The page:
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Play and How It Influences Children's Development

by on 15/09/2021 1050

What is play?

Play is the most essential occupation of childhood and it is a natural medium for achieving goals and prompting kids to work towards goals that may seem lofty, unnatural, or hard. Occupational Therapy’s goals are often included in the interventions as the action that comes with play work to achieve the underlying areas needed for play as well as other areas of function. Play can be defined as any spontaneous or organized activity that provides enjoyment, entertainment, amusement or diversion.

There are various types of play that could also vary in terms of difficulty as it could start as easy as ‘peek a boo’ to as complex as cycling a bicycle. It is proven through various studies that play could facilitate positive growth and development of children. Physical health, social and emotional well-being, and positive mental health are promoted through play.

How does play influence development?

As mentioned, a child’s main occupation is to play and play is the main means of learning, development, interacting, and growth. A child uses play to build skills needed for every aspect of their development.

1. Motor development

Play is crucial to the development of children’s gross and fine motor skills. Through play, children practice and perfect control and coordination of large body movements, as well as small movements of hands and fingers. Symbolic play or pretend play for example, shows a unique way to promote motor development in children as they will try to explore their bodies in a different way such as:

  • Learn to use finger and hand manipulation during feeding and cooking activities.

  • Explore their gross motor development such as jumping, balancing and running while pretending on a spaceship.

  • Establish eye hand coordination during knocking on pegboard or playing on xylophone.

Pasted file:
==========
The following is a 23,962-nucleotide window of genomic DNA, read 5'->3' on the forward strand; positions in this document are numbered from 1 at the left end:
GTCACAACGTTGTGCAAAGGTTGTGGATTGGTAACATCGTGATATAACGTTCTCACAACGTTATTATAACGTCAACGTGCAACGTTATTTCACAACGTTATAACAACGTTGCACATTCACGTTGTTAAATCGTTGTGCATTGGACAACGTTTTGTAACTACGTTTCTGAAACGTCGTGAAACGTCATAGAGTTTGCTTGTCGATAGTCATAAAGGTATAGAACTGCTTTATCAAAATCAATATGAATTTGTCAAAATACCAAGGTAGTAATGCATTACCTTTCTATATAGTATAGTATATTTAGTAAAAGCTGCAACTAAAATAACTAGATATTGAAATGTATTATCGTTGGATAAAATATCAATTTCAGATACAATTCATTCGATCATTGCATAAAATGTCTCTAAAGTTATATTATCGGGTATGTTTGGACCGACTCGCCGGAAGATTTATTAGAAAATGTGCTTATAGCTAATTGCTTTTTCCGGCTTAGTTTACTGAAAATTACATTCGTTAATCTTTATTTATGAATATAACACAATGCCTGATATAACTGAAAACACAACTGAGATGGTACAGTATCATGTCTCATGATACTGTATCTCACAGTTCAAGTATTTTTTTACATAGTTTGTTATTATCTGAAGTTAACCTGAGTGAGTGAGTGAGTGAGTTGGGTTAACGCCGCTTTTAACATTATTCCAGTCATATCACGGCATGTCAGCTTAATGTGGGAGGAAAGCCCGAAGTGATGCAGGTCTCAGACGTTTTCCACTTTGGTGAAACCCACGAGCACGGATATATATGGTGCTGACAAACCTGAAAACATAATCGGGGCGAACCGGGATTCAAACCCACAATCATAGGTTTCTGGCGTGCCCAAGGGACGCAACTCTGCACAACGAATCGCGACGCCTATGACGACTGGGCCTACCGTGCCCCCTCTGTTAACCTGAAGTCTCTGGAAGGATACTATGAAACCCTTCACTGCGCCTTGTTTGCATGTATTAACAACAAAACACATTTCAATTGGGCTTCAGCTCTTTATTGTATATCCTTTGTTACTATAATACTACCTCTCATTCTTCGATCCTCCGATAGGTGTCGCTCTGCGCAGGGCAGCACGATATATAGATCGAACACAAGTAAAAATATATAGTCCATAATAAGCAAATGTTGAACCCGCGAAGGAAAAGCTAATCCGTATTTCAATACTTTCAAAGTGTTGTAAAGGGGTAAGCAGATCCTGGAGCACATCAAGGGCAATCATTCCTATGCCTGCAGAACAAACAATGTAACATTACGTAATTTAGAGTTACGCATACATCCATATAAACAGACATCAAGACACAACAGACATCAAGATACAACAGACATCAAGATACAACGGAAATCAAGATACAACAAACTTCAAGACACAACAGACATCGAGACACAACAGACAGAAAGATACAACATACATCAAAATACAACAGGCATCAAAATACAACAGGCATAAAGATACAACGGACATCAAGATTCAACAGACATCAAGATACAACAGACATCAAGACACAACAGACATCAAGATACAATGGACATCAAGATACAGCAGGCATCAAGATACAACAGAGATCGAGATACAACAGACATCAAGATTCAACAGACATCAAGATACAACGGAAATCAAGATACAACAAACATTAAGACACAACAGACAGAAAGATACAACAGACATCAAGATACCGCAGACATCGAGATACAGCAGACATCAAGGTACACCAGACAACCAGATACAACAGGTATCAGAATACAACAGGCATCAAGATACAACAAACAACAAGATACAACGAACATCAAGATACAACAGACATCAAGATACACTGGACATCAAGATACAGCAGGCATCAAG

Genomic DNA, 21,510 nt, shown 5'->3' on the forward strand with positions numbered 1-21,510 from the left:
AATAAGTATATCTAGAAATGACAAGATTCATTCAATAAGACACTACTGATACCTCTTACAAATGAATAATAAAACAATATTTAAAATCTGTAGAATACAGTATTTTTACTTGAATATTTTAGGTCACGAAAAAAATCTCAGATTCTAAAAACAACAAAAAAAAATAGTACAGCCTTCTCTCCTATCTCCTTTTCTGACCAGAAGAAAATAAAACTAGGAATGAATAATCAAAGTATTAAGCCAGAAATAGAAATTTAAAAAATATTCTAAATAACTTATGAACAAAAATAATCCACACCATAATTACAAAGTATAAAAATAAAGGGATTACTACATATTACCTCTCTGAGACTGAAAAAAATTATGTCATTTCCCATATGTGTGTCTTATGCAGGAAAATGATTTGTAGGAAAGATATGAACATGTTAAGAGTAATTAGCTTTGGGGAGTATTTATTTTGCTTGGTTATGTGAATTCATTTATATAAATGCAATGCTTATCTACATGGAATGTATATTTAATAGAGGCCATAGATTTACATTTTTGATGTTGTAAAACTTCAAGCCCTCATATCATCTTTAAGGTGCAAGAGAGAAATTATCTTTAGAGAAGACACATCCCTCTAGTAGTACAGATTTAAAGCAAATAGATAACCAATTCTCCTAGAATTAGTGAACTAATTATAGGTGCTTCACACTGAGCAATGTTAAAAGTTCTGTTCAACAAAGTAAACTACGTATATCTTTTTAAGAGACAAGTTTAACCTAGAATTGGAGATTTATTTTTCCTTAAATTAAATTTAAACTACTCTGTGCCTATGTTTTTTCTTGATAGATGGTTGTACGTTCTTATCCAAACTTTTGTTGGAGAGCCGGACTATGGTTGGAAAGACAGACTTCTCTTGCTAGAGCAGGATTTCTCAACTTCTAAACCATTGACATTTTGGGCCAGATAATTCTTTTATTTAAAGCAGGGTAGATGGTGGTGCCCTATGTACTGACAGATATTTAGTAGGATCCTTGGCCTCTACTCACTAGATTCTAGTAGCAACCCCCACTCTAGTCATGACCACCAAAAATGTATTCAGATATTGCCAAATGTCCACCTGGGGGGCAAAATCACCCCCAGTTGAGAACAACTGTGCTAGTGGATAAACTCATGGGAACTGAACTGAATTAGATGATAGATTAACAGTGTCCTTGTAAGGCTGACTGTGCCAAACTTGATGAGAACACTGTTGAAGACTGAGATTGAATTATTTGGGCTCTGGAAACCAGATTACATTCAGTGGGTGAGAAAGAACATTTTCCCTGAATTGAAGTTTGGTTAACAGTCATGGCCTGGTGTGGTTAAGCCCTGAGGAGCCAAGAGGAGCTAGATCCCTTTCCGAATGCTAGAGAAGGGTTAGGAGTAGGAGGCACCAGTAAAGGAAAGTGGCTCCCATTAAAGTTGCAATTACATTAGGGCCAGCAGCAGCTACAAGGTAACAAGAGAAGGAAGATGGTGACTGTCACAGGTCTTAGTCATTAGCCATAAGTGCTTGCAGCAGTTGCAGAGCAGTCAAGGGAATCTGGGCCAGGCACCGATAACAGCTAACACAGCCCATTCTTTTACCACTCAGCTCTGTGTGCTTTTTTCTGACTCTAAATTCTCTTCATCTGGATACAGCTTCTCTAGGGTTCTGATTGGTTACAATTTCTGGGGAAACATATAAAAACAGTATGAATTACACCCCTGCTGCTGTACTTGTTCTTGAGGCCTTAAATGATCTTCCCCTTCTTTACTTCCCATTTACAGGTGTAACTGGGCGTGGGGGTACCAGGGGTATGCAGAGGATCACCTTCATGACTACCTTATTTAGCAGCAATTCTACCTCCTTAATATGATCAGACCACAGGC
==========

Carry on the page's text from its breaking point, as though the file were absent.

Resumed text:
• Improvement of coordination and motor planning during cycling and monkey bar activities.

2. Cognitive development

A wide variety of experts agree that play is essential for a child’s brain development. Studies have shown that free play affects neurological development and determines how neural circuits of the brain are wired. In another words, free play influence child’s confidence, intelligence and ability to articulate. Swinging, running through or climbing activities enable children’s cognitive learning.

  • According to studies, swings help kids learn perceptual processes and body awareness through spaces.

  • Overhead hanging equipment such as monkey bars helps children’s spatial awareness and scientific concepts such as force of gravity.

  • Games in a group play teach kids to plan and make decisions, understand strategy, rules and problem-solving skills.

  • Engaging in games also encourage the ability of the children to focus and lengthen the attention span.

3. Social development

Children’s engagement in play will encourage a child to actively interact with the world around them thus naturally built their knowledge. It is clearly stated in previous studies that the young children will not only receive information passively through the learning process but will also build knowledge through the interaction with the environment. Therefore, the cognitive and social elements are intertwined in the interactions with the environment.